St. Anne giveaway #6, and some middle name questions

I just posted a pic of today’s holy card giveaway — “Prayer to St. Anne — To Obtain Some Special Favor.” I have five, so the first five people who email me at sanctanomina@gmail.com will get them!

And some questions for you all: I’m wondering about people who weren’t given a middle name at birth. Specifically:

— Do you wish you’d been given one, or are you happy without?

— If you took a different Confirmation name, did you start to use it as your middle name?

— If you’re a married woman who took your husband’s last name, did you find it easier/less complicated to just move your maiden name into the middle spot legally (if you chose to do so) than if you’d had a middle name there as well?

— Of the people you know who weren’t given a middle name at birth (including yourself), how many are men and how many are women?

If these questions don’t pertain to you, but you know people without middle names, please share their experience/opinion also, if you know it!

38 thoughts on “St. Anne giveaway #6, and some middle name questions

  1. My grandmother really wanted a girl when my dad was born. She tried to name him Jamie Lynn (and interestingly I have a cousin on my mom’s side named that) but they made her go with James. No middle name. He takes his confirmation name, John, as his middle name now. I am interested to see the answers of the other questions

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  2. I have a few acquaintances without middle names.

    Two are a set of brothers who I went to school with. They are Egyptian, so I wonder if maybe that is they’re culture.

    Another is a girl who I used to swim with, and I don’t know why she doesn’t have one. From her, I know it was always really confusing not having a middle name because it’s such our culture to have a middle name, so officials always think that she or her mom messed up forms because they didn’t put a middle name or middle initial.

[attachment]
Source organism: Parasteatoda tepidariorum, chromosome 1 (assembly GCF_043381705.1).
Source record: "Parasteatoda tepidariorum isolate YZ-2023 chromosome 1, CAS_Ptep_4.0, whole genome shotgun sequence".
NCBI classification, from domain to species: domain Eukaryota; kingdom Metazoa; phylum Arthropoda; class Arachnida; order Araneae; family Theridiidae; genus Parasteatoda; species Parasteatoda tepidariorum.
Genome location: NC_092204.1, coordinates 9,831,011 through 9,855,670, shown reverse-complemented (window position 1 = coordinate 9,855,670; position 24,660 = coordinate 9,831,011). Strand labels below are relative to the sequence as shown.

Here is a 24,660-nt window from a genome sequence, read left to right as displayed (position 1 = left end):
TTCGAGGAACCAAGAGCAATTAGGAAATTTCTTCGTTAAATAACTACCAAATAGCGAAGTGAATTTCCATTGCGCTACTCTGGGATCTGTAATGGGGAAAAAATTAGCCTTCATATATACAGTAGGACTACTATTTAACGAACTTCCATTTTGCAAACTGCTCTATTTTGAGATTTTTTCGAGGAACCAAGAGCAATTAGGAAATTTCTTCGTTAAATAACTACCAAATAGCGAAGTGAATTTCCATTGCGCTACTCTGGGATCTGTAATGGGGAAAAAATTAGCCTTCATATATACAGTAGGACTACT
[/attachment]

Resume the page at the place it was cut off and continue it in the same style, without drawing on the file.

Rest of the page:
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    • I also went to school with a few first-generation Egyptian friends, and the way that they explained their names was that names were passed down such that your father’s first name became your surname. This creates something of a lineage embedded in the name – one friend could list his names seven generations back! Because they were born in America, they had their own first names, their father’s names for middle names, and their grandfather’s first names as their family/last/surname. Many of the Arab Christians that I know, from different parts of the middle east, have family names, so I am not sure that the naming practice above is entirely universal, and it certainly didn’t stick when these families immigrated to America.

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      • That’s fascinating. It reminds me of the father’s-name-as-last-name in Iceland and similar — like Lavransdottir and Bjornson. Very cool! Thanks for the info!

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  3. My husband’s parents didn’t give him or his siblings middle names because they didn’t care for their own middle names. They each used their Confirmation names as middle names, but his younger siblings only did nominally, I believe. My husband legally added his Confirmation name when he was a teen, but his siblings never did. When it came time to name our own firstborn (and were struggling to come up with a middle name) his mom did suggest not giving her a middle name, but that was never something we wanted to do. Aside from the cultural norm of giving a first and middle, there’s too many names I like to not use a second one!